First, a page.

Excluding one-time items, such as acquisition costs, Cboe earned $1.38 per share, 2 cents above the mean analyst estimate, according to IBES data from Refinitiv.
A soft spot during the quarter was in U.S. equities, where more volume moved to off-exchange trading venues and overall industry volumes were down 15% from a year earlier, as the spike in trading after the start of coronavirus pandemic began to normalize. Cboe runs four U.S. stock exchanges.
Cboe's revenues from options trading, futures trading, global foreign exchange trading, and European equities - which benefited from the July 2020 acquisition of pan-European clearinghouse EuroCCP - all saw gains.
The Chicago-based company said it won regulatory approvals this month for its new European derivatives market, which is on track to go live on Sept. 6. It said it was moving forward with plans to launch a new equities block-trading venue in Canada in February 2022.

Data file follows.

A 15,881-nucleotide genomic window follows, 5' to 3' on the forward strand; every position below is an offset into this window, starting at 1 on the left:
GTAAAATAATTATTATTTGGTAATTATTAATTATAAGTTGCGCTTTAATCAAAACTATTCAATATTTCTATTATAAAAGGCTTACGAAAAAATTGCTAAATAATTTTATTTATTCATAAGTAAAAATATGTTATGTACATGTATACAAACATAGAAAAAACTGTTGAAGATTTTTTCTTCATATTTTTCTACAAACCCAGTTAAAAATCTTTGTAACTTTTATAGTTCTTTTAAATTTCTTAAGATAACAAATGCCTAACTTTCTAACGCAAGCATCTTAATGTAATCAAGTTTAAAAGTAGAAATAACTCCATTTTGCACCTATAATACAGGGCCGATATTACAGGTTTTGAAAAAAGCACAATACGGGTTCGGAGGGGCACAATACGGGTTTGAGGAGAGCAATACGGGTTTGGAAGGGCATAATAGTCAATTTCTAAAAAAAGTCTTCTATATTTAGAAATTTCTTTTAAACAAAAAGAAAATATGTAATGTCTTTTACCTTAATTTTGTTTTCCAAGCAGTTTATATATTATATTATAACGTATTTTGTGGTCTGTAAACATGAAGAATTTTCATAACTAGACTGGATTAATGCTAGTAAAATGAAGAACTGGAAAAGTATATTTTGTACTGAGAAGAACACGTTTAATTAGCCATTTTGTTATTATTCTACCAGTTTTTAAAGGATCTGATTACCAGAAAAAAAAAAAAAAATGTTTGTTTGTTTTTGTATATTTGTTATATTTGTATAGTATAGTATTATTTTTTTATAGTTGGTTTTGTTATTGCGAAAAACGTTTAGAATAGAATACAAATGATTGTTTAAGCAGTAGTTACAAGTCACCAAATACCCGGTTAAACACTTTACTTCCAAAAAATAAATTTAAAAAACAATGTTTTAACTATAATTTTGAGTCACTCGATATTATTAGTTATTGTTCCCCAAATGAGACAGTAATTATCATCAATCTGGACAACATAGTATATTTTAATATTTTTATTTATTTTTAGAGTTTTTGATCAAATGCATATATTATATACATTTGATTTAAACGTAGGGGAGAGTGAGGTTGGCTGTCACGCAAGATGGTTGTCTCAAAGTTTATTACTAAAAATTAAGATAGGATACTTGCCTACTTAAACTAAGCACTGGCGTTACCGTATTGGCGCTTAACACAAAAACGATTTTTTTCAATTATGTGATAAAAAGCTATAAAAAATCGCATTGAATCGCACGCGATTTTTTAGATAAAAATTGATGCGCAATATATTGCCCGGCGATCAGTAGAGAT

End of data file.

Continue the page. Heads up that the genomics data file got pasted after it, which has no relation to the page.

"Our overall business in Europe was exceptionally strong in the second quarter, and we expect the launch of Cboe Europe derivatives to build on this momentum," Cboe Chief Executive Officer Ed Tilly said on a call with analysts.
Net income dipped 2% from a year earlier, to $105.2 million, or 98 cents per share, from $113.3 million, or $1.03 per share, a year earlier, largely due to the softness in U.S. equities.
Cboe recorded a 19% jump in operating expenses, mainly related to compensation, benefits and other professional fees.
Total revenue, excluding costs, rose 18% to $350.6 million.
Cboe shares were up 2.67% at $118.62 in early trading.
(Reporting by John McCrank in New York and Niket Nishant in Bengaluru; Editing by Sriraj Kalluvila, Aditya Soni and Carmel Crimmins)
By John McCrank and Niket Nishant